Search Images Maps Play YouTube News Gmail Drive More »
Sign in
Screen reader users: click this link for accessible mode. Accessible mode has the same essential features but works better with your reader.


  1. Advanced Patent Search
Publication numberUS3429427 A
Publication typeGrant
Publication dateFeb 25, 1969
Filing dateFeb 13, 1967
Priority dateFeb 13, 1967
Publication numberUS 3429427 A, US 3429427A, US-A-3429427, US3429427 A, US3429427A
InventorsWolf Tobin
Original AssigneeWestern Publishing Inc
Export CitationBiBTeX, EndNote, RefMan
External Links: USPTO, USPTO Assignment, Espacenet
Crayon merchandising display box and container
US 3429427 A
Abstract  available in
Previous page
Next page
Claims  available in
Description  (OCR text may contain errors)

Feb. 25 1969 T. WOLF 3,429,427


A T TORNE) United States Extent Ofice 3,429,427 Patented Feb. 25, 1969 3,429,427 CRAYON MERCHANDISING DISPLAY BOX AND CONTAINER Tobin Wolf, Bloomfield, N.J., assignor, by mesne assignments, to Western Publishing, Inc., Racine, Wis., a corporation of Wisconsin Filed Feb. 13, 1967, Ser. No. 615,645 US. Cl. 20645 Int. Cl. B65d /50, 25/00, 85/28 4 Claims ABSTRACT OF THE DISCLOSURE Background of the invention This invention relates to a crayon merchandising display box and container unit.

Crayons are generally housed in a box which presents individual crayon packets. These packets are necessarily limited in their ability to receive a sufficient number of crayons to give a wide variety of crayon colors. Also, the packets are commonly completely enclosed so that one cannot see what colors are contained within the packets. Still further, it has heretofore been assumed and believed that if a crayon sharpener is to be provided, it should be separate from the box or pocket in which the crayons are retained. That is, either an elaborate sharpener must be provided independent of the crayon box( and special pro- IVlSlOIlS must be made if the crayon shavings are to be properly handled and disposed of.

The instant invention provides a unit which both retains and displays the crayons in a maximum number so that the desired assortment of colors is provided, and so that these colors are visible through the container even though the container be unopened. In conjunction with this feature, a crayon sharpener is provided within the container to serve the dual purpose of both retaining the crayons and their packets in position in the container and for the sharpening process, including the arrangement for neat handling and disposal of the crayon shavings.

Brief description of the drawing FIG. 1 is a top perspective view of a preferred embodiment of this invention.

FIG. 2 is an enlarged plan view of FIG. 1.

FIG. 3 is a side elevational view of FIG. 2.

FIG. 4 is a front elevational lview of FIG. 2.

FIGS. 5 and 6 are sectional views respectively taken on the lines 5-5 and 6--6 of FIG. 2.

Description of the preferred embodiment A crayon merchandising display box and container combined unit are shown to include the base portion 10 and the transparent cover portion 11. The base 10 has a lower flange 12 extending peripherally therearound, and it terminates in the upper edge 13. A longitudinal center divider extends through the base portion 10.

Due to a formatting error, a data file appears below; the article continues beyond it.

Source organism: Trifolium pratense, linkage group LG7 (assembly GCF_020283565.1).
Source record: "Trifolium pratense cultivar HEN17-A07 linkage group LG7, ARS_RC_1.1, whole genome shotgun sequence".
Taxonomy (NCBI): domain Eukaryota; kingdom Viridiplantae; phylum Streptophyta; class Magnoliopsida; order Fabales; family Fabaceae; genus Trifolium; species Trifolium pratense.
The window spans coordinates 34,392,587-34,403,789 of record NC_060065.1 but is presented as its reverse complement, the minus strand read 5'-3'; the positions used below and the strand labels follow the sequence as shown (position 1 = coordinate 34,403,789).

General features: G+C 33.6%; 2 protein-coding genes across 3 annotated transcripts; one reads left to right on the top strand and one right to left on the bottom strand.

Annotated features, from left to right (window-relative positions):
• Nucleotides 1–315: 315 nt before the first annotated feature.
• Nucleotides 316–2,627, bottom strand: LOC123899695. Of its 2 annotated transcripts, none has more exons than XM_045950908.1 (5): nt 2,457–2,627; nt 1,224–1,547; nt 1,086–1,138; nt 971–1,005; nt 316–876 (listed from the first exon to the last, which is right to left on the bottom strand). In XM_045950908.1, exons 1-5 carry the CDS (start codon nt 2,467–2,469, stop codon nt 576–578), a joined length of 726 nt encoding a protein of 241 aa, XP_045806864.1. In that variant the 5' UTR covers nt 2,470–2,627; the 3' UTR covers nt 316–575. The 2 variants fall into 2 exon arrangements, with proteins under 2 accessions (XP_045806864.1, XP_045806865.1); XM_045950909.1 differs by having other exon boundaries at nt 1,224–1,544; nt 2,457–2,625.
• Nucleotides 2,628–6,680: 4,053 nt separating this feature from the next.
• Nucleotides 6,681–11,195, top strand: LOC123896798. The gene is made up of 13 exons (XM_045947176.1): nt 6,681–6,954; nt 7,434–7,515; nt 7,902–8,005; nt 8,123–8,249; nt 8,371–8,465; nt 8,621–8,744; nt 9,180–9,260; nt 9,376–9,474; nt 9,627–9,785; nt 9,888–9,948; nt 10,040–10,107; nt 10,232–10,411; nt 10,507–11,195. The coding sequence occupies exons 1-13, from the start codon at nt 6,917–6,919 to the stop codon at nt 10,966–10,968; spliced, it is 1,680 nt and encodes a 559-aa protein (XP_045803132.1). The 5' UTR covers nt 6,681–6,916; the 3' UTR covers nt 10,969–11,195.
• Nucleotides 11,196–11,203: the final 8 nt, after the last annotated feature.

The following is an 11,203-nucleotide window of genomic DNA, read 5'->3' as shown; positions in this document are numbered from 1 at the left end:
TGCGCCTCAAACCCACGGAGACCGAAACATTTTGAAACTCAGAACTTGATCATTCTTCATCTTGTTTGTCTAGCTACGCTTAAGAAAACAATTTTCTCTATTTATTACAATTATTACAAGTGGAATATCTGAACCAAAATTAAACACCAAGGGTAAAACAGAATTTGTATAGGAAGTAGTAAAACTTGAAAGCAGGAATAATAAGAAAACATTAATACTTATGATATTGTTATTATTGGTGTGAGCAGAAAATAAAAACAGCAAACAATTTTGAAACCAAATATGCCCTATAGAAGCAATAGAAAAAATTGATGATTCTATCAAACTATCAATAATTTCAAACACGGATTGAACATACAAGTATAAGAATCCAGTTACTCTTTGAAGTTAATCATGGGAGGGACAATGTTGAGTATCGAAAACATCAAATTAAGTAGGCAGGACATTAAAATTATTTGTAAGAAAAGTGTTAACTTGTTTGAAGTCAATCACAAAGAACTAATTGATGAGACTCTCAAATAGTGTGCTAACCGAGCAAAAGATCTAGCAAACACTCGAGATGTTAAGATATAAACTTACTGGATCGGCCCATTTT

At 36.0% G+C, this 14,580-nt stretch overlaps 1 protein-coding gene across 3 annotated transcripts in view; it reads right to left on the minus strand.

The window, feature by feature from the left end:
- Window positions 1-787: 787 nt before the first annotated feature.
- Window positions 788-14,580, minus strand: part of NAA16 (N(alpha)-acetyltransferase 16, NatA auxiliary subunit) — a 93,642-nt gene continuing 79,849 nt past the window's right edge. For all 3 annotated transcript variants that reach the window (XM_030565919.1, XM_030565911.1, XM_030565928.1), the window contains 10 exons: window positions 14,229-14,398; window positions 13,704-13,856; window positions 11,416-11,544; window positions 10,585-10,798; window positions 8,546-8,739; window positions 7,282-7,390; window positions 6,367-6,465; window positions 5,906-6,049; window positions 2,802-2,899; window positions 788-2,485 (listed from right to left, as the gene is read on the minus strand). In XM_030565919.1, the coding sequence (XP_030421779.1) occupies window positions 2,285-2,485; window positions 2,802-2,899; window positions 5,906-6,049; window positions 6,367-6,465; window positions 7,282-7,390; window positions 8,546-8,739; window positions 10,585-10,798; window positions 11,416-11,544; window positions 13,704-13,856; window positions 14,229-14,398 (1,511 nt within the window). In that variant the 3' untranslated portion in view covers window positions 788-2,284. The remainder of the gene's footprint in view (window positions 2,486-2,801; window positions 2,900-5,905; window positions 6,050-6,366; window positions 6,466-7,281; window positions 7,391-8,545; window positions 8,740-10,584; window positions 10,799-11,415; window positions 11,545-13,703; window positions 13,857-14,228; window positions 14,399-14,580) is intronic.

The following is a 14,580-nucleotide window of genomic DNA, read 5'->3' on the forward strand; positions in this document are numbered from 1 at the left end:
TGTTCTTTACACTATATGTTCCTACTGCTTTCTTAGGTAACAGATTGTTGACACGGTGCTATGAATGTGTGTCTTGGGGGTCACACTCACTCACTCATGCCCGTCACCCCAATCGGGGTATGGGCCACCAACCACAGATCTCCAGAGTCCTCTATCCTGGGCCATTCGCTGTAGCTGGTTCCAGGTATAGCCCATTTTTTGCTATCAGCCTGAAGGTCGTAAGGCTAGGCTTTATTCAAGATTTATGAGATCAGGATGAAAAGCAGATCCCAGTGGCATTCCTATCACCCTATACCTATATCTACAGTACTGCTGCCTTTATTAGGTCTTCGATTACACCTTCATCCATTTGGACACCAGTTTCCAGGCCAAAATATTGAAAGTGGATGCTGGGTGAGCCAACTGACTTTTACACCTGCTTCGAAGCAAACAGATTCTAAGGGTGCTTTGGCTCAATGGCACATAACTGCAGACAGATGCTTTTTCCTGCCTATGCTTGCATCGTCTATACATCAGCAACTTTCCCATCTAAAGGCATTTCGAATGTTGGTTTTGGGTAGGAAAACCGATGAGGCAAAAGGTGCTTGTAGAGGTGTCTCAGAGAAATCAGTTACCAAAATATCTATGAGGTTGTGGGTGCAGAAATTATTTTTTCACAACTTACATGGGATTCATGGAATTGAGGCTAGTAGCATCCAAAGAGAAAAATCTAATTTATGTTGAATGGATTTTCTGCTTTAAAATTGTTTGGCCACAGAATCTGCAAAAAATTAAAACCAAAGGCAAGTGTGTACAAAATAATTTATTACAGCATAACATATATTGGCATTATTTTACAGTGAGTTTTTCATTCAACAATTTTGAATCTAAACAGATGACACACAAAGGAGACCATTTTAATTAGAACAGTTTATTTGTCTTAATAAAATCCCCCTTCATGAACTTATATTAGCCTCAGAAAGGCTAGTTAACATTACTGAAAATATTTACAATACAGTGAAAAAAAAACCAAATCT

A floor 16 extends throughout the base portion 10, and upright side walls 17 and 18 are also included in the base portion. Thus the floor 16 and the upright walls described,

and the partition 14 define four compartments designated 19. The compartments 19, and the floor 16 are actually defined on the lower side by floor portions 21 and 22 which are shown in FIGS. 2 and 5, to be inclined, and the length of the portion 21 is greater than that of the portion 22. Thus crayon packets 23- are received and supported in the pockets 19 to be inclined or tilted thereon when the base 10 is disposed in a horizontal position, such as on a desk. The packets 23 include keepers or boxes 24 having open tops for reception and exposure of crayons 26 which therefore have their tips 27 projecting from the keepers 24, as shown. Thus, with the arrangement described and the transparent cover 11, one can readily see the multitude and assortment of colors in the crayons 26. Further, the crayon tips 27 are extending upwardly, and even though there be multiple layers of crayons 26, with only the top layer or row shown in each packet 23 in FIG. 1, one can see that the lower layer of crayons 26 are also extending or exposed in their respective packets and therefore the colors can also be seen.

Further, each packet keeper 24, which may be made of cardboard, is susceptible to having printing thereon for describing the colors, use of the box, or the like, and thus a printed area designated 28 is shown. This printing may be useful in describing the inclusion and utility of a sharpener 29 which is affixed to the cover 11 and extending therewithin for the dual functions of sharpening the crayons 26 and for retaining the packet 23 in the base portion 10 even though the entire unit may be stood on edge or otherwise displaced off a horizontally supported position.

Thus the packets 23 are disposed in multiples within the unit, and FIG. 1 shows a top row of two packets 23 and a bottom row of two packets 23. These two rows are imbricated, as each one rests directly on the floor portions 21 and 22 so that the tips 27 of the crayons in the lower row overlap or are imbricated with respect to the packets 23 in the upper .row which is resting on the floor portion 21.

The cover 11 is snug with respect to the base portion 10, and of course can be removed from the portion 10. The sharpener 29 has its entrance opening 31 in the cover top 32, and the top 32 extends parallel to the base portion flange 12. This means that the top 32 is spaced away from the lower edges of the packets 23, particularly the portions of the packets 23 in the space around the location of the sharpener 29. The sharpener 29 therefore depends from the top 32 to limit the amount that the packets 23, that is the one packet 23 immediately below the sharpener 29, can move away from the floor 16. Therefore the crayons cannot be tipped out of their position, at least where the sharpener 29 is involved. Further, the cover 11 is available for retaining the shavings from the sharpening of the crayons 26, as the sharpener extends within the semi-enclosed cover 11 as defined by the cover walls designated 33 and extending around the four sides of the unit shown and also of the cover 11. The sharpener 29 has cutting edges 34 formed directly in the material comprising the sharpener 29. Thus the cover 11, including the sharpener 29 and its cutting edges 34, may be made of a transparent plastic material, and no special cutters are necessary, such as metal blades, in the sharpener 29. The shavings from the sharpening process can therefore be retained in the cover 11, which would then normally be inverted or at least not held in the upright position shown in FIG. 1. These shatvings can then later be neatly disposed of.